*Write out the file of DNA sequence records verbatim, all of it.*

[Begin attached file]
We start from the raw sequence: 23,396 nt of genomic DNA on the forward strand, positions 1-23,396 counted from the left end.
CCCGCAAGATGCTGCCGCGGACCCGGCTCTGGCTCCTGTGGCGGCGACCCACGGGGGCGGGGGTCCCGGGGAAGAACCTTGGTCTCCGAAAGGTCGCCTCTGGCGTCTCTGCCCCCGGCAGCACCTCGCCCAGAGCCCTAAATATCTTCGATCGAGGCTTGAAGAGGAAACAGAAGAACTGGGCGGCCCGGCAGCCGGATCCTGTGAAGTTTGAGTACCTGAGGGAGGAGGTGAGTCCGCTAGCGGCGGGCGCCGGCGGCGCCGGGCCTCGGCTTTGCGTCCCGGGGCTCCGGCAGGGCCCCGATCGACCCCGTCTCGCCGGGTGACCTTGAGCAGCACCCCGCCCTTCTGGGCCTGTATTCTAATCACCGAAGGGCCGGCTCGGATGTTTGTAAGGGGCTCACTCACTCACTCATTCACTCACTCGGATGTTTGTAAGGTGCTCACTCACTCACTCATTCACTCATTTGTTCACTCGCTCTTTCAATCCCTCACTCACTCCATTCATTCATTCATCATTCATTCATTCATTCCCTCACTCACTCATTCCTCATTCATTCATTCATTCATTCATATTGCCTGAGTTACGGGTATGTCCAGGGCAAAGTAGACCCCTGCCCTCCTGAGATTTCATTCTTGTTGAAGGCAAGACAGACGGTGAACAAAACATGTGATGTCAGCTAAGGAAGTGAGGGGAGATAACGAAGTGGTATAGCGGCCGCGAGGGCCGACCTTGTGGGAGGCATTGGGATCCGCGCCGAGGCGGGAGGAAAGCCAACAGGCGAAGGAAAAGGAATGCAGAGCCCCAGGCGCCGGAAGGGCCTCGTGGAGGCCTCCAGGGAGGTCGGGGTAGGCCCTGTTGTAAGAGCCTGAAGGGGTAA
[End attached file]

We start from the raw sequence: 23,396 nt of genomic DNA on the forward strand, positions 1-23,396 counted from the left end.
CCCGCAAGATGCTGCCGCGGACCCGGCTCTGGCTCCTGTGGCGGCGACCCACGGGGGCGGGGGTCCCGGGGAAGAACCTTGGTCTCCGAAAGGTCGCCTCTGGCGTCTCTGCCCCCGGCAGCACCTCGCCCAGAGCCCTAAATATCTTCGATCGAGGCTTGAAGAGGAAACAGAAGAACTGGGCGGCCCGGCAGCCGGATCCTGTGAAGTTTGAGTACCTGAGGGAGGAGGTGAGTCCGCTAGCGGCGGGCGCCGGCGGCGCCGGGCCTCGGCTTTGCGTCCCGGGGCTCCGGCAGGGCCCCGATCGACCCCGTCTCGCCGGGTGACCTTGAGCAGCACCCCGCCCTTCTGGGCCTGTATTCTAATCACCGAAGGGCCGGCTCGGATGTTTGTAAGGGGCTCACTCACTCACTCATTCACTCACTCGGATGTTTGTAAGGTGCTCACTCACTCACTCATTCACTCATTTGTTCACTCGCTCTTTCAATCCCTCACTCACTCCATTCATTCATTCATCATTCATTCATTCATTCCCTCACTCACTCATTCCTCATTCATTCATTCATTCATTCATATTGCCTGAGTTACGGGTATGTCCAGGGCAAAGTAGACCCCTGCCCTCCTGAGATTTCATTCTTGTTGAAGGCAAGACAGACGGTGAACAAAACATGTGATGTCAGCTAAGGAAGTGAGGGGAGATAACGAAGTGGTATAGCGGCCGCGAGGGCCGACCTTGTGGGAGGCATTGGGATCCGCGCCGAGGCGGGAGGAAAGCCAACAGGCGAAGGAAAAGGAATGCAGAGCCCCAGGCGCCGGAAGGGCCTCGTGGAGGCCTCCAGGGAGGTCGGGGTAGGCCCTGTTGTAAGAGCCTGAAGGGGTAA